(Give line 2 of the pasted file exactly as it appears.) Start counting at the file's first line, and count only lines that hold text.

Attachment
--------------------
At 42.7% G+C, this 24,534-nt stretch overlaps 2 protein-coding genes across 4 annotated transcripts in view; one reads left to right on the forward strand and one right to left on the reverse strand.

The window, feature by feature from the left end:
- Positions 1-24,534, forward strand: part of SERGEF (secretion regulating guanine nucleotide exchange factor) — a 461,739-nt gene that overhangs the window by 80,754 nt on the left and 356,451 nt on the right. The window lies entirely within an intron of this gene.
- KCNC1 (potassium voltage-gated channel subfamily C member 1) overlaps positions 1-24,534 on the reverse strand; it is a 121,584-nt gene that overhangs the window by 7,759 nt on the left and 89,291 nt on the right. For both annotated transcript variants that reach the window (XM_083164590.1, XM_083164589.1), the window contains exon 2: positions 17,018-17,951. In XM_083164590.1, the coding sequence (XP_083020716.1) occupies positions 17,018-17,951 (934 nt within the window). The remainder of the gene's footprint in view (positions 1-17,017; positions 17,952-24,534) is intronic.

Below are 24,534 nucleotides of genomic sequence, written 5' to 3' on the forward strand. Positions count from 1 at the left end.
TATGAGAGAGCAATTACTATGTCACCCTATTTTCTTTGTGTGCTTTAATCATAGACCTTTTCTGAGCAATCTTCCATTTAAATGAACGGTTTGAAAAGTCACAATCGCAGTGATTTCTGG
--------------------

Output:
The window, feature by feature from the left end: